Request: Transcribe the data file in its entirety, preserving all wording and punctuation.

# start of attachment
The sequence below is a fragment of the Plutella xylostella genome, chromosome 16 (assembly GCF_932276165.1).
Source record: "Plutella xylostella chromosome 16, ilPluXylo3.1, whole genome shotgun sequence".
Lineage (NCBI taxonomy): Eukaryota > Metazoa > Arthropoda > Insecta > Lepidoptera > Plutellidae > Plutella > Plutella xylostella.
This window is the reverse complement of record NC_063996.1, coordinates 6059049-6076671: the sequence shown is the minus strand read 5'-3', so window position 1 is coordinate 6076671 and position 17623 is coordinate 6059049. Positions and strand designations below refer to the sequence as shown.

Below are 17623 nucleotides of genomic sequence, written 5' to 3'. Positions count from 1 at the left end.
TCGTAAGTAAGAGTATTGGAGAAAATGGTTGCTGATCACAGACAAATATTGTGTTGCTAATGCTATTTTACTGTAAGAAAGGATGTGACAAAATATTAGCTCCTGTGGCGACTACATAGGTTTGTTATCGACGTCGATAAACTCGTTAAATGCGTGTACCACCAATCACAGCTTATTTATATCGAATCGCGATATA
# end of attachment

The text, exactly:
The sequence below is a fragment of the Plutella xylostella genome, chromosome 16 (assembly GCF_932276165.1).
Source record: "Plutella xylostella chromosome 16, ilPluXylo3.1, whole genome shotgun sequence".
Lineage (NCBI taxonomy): Eukaryota > Metazoa > Arthropoda > Insecta > Lepidoptera > Plutellidae > Plutella > Plutella xylostella.
This window is the reverse complement of record NC_063996.1, coordinates 6059049-6076671: the sequence shown is the minus strand read 5'-3', so window position 1 is coordinate 6076671 and position 17623 is coordinate 6059049. Positions and strand designations below refer to the sequence as shown.

Below are 17623 nucleotides of genomic sequence, written 5' to 3'. Positions count from 1 at the left end.
TCGTAAGTAAGAGTATTGGAGAAAATGGTTGCTGATCACAGACAAATATTGTGTTGCTAATGCTATTTTACTGTAAGAAAGGATGTGACAAAATATTAGCTCCTGTGGCGACTACATAGGTTTGTTATCGACGTCGATAAACTCGTTAAATGCGTGTACCACCAATCACAGCTTATTTATATCGAATCGCGATATA